Upset that Melville "Ironpants" Goodwin (Kirk Douglas), a highly decorated Army major general, has been appointed the chairman of the Joint Atomic International Commission over her candidate, Dorothy Peale (Susan Hayward) who owns and operates News World magazine, sets out to ruin his reputation. Inviting him to her estate for a long weekend under the guise of doing a positive profile of America's hero, she uses hidden tape recorders, trick questions, and secret cameras to catch Melville in any compromising situations. Soon Peale realizes that he's as intelligent as he is athletic, out-maneuvering her at every turn. Knowing him to be quite the ladies man, she decides to use her charms as a last ditch effort.
Leaving Peale at the club, he goes back to her home to pack while a nervous Colonel Gooch (Jim Backus), the public information officer, tries to get a hold of their superior. However, Peale shows up, still tipsy and demands that Melville join her by the pool. While sharing intimate details of her life, she falls off the high dive into the pool, needing to be rescued. The obvious chemistry between the two is acted upon and Peale completely changes her tune. The next day she decides to nix the ridiculing story, much to her most reliable employee Bentley's (Paul Stewart) dismay. Peale decides she is going to marry Melville and perhaps even help him get elected for President. But Melville has no plans to continue the relationship. He quite efficiently let's Peale down while revealing top secret information about a past love affair he had with a French spy named Yvette that he eventually executed.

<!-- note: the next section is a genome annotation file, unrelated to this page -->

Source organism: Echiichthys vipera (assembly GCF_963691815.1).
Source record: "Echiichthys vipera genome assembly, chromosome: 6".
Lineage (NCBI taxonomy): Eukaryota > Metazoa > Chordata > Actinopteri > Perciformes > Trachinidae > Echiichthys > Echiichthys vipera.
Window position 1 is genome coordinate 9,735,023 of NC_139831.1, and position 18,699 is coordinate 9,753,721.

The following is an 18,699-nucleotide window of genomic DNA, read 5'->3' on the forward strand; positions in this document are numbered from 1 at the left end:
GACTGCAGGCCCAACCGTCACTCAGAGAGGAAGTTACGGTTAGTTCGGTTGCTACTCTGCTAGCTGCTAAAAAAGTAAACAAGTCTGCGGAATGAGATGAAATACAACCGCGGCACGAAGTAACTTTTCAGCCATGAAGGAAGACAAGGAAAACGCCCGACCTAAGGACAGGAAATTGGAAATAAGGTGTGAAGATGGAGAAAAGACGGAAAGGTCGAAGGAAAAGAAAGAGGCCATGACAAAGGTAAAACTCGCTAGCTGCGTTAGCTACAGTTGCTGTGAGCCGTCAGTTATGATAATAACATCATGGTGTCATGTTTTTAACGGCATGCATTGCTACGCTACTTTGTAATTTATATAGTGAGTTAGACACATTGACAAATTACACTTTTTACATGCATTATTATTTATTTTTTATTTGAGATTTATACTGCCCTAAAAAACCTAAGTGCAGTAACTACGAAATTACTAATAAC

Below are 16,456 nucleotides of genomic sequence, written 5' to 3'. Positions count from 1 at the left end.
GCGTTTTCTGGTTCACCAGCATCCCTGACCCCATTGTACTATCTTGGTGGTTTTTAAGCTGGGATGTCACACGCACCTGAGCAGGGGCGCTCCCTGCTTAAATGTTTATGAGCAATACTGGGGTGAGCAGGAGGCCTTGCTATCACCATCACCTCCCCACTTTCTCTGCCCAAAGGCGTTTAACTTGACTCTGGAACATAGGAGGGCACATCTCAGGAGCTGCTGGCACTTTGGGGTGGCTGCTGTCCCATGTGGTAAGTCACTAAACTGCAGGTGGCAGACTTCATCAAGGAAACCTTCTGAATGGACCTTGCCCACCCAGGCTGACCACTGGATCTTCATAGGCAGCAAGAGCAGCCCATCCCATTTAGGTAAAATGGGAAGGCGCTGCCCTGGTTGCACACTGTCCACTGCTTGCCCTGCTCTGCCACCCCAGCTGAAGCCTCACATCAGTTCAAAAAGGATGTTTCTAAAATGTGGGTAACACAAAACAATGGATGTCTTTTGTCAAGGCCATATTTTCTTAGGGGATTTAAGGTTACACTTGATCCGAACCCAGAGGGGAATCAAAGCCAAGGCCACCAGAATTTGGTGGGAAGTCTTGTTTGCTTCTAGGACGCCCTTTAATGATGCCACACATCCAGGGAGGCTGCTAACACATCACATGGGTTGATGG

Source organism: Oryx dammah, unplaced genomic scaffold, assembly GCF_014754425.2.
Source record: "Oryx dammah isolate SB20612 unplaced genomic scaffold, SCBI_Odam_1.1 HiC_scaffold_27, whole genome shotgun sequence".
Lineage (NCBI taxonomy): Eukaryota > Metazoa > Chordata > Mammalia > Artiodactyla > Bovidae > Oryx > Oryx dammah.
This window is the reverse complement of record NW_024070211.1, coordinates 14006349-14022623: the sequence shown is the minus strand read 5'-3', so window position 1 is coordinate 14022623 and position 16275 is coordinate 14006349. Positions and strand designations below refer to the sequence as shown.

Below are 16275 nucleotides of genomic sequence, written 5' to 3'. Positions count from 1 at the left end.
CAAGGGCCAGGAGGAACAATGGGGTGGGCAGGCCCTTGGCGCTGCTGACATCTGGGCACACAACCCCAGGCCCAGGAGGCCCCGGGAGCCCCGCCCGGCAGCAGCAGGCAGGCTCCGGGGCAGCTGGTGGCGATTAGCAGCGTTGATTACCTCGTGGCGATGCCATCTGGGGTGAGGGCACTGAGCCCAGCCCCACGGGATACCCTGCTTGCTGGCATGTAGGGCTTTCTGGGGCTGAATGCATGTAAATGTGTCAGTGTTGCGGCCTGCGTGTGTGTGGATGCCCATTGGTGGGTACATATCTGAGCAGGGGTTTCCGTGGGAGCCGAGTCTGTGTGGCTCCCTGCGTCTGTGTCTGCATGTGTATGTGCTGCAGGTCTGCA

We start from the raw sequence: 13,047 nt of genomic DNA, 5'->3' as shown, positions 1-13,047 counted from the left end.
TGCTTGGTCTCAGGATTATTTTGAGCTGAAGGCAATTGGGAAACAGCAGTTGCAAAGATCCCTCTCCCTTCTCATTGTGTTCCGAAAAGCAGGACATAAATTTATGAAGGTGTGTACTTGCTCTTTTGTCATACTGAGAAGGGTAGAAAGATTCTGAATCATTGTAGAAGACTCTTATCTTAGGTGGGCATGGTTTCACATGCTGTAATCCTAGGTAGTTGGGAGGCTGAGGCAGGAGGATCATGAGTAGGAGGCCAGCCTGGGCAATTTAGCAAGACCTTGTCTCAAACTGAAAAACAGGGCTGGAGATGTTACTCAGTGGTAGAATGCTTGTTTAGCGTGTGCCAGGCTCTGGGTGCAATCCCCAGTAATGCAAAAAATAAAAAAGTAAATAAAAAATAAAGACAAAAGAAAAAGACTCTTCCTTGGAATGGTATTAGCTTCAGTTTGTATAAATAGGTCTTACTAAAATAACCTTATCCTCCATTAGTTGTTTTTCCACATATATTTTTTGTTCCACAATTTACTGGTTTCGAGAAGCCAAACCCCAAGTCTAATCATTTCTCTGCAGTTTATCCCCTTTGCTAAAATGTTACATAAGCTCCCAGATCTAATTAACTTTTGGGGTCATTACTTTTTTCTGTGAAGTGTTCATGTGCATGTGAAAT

In desperation, before he took the stand, Melville sends Colonel Gooch to see the President, hoping he will do him the favor of declassifying the information. The President takes it a step further and comes to the hearing. With the spy case declassified, Melville testifies that the Army knew that Yvette was a spy. Instead of letting him break the affair, he was ordered to feed her false information in advance of an important counterattack and eventually needed to execute her. Back on track, Melville can now deal with Peale. Will he ever be able to forgive her?
This is my last post for the Kirk Douglas Tuesdays. I have to thank TCM for putting him in the spotlight this month and showing me what a talented powerhouse he is. Though Top Secret Affair is a pretty typical story, both Hayward and Douglas infused it with their unique charm. Douglas was especially endearing when he sang "The Caissons Go Rolling Along". He was able to express his patriotism as a high ranking officer who knows he is being mocked but bravely sings on. And though this is mostly a comedy, the senate hearing portion of the film is quite dramatic and Douglas plays the part of the victim beautifully.
If you have not seen much of Kirk Douglas' work, I would highly suggest it. I can pretty much guarantee that you will not be disappointed in what he has to offer.
Tonight on TCM!
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